Rappoport’s ideas were interesting for those interested in the Great Man idea, but with some exceptions they did not generate much enthusiasm among historians. He received more attention among Europeans than Americans (in part because there was no English edition of his work), but even in Europe the rise of the Annales school of history in the1930s, with its focus on long-term trends and collective social mentalities, deemphasized the role of individuals (much less “heroes”) in shaping events. In America by the 1920s the so-called “New History” pioneered by James Harvey Robinson and Charles Beard also had a collectivist bent, concerned as it was with the historical impact of complex economic and social relationships. Thus over the late nineteenth and early twentieth centuries the determinist view, doctrinaire or not (and Annales historians, Robinson, and Beard were not), tended to eclipse the Great Man.
Interest in the Great Man revived with the coming of World War II. The rise of the likes of Stalin, Hitler, and Mussolini compelled a renewed focus on the role of individuals in history—for good or ill. Among other advocates the Great Man received a searching endorsement from political philosopher Sidney Hook (1902–1989). In his study The Hero in History (1943), Hook takes roughly the same ground as Rappoport; but Hook argued more forcefully that history followed no predetermined course, and (like Rappoport) he insisted that at critical junctures individual decisions could turn the path of the future.13 Hook even defined the “hero” or “event-making man,” the terms he preferred to Great Man: “The hero in history is the individual to whom we can justifiably attribute preponderant influence in determining an issue or event whose consequences would have been profoundly different had he not acted as he did.” Further, the “event-making man” acted as “the consequence of outstanding capacities of intelligence, will, [and] character rather than accident of position.” This observation did “justice to the general belief that a hero is great not merely in virtue of what he does but in virtue of what he is.”14 (Of the historical examples Hook cited, he failed to mention Washington—but you can see where this is going.)
The chief and most sophisticated modern proponent of this “middle ground” is Russian historian Leonid Grinin. He agrees with Rappoport and Hook but notes “the middle viewpoint” fails to explain “when and why an individual can have a great and decisive influence on events and when he cannot.”15 Grinin has studied the entire Great Man idea (he also prefers the term “historical figure”) with particular care, and he concludes that the influence of Great Men can vary according to social, political, economic, and other circumstances (no surprise). In Grinin’s analysis, however, not everyone active in great events qualifies as “an historical figure.” In a spectacularly Faulkneresque sentence he distinguishes between “ordinary and outstanding individuals.” The difference “may be generalized as follows”:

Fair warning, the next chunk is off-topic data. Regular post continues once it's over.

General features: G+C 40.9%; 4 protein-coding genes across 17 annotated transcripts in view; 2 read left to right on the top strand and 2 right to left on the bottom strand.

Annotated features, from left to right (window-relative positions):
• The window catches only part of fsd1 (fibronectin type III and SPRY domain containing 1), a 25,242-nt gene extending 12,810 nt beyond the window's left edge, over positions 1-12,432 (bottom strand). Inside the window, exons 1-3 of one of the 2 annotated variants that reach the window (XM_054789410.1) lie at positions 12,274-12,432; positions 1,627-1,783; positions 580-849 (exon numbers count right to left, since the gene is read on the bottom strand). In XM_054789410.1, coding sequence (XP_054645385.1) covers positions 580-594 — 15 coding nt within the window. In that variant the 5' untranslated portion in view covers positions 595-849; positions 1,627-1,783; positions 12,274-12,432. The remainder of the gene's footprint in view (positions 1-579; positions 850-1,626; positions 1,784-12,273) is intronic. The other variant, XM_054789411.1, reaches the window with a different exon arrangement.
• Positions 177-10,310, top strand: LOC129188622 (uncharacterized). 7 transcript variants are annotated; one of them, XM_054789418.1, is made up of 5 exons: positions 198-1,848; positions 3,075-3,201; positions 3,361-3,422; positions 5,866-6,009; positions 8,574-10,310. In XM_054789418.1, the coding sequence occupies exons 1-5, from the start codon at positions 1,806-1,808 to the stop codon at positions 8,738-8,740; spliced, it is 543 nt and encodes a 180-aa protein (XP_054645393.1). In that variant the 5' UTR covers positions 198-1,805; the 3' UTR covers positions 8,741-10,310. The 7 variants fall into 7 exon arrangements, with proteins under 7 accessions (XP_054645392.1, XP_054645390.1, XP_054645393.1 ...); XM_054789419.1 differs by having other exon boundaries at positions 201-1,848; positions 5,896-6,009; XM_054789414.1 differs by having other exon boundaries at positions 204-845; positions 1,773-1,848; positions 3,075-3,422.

[O]wing to his or her personal features, or to a chance, or to his or her social standing, or to the peculiarity of the epoch, an individual by the very fact of his or her existence, by his or her ideas or actions (or inaction) directly or indirectly, during his or her lifetime or after his or her death may have such an influence upon his own or another society which can be recognized[as] significant as they left a noticeable mark (positive, negative or unambiguous) in history and in the further development of society.16
No doubt the elegance of the original Russian suffered in translation. The point, however, is clear enough: Like Hook, Grinin concludes that a historical figure—an “outstanding individual” or Great Man—leaves an indelible mark one way or another on the course of history, a mark invisible without the action of the “historical figure.” There were even some “unreplaceable” figures such as Alexander the Great, Caesar, or Napoleon (again, no Washington).
Such individuals, however, cannot act apart from circumstances, and Grinin’s central contribution to Great Man theory is his explanation of those circumstances—that is, the factors explaining when and why a “historical figure” can have an impact. Grinin’s key is the stability of a political or social structure. The more stable a political entity or society, the less influence an individual is likely to have; functioning bureaucracies, ministries, and generally contented populations have little need of heroes. Strong figures, however, can exert considerable influence when political stability is weak and unstable and events are in flux. As a general rule Grinin found “the role of an individual is inversely correlated with society’s stability and strength.” With older institutions crumbling or in disarray, individual actions or decisions have a greater chance to direct events, and revolution and state-formation are just such situations. Grinin uses the Russian Revolution as his example: “No doubt the exceptional will of Lenin, Trotsky and others played a remarkable role in getting and holding the power by the Bolsheviks. Should Lenin have not managed to come back to Russia from Switzerland . . . there would be no doubt that the destiny of Russia would have been more prosperous.”17
Grinin avoided American examples in testing his theory; had he done so, Washington would have been an obvious candidate. Thus it remains to examine General George Washington in the light of the Great Man idea.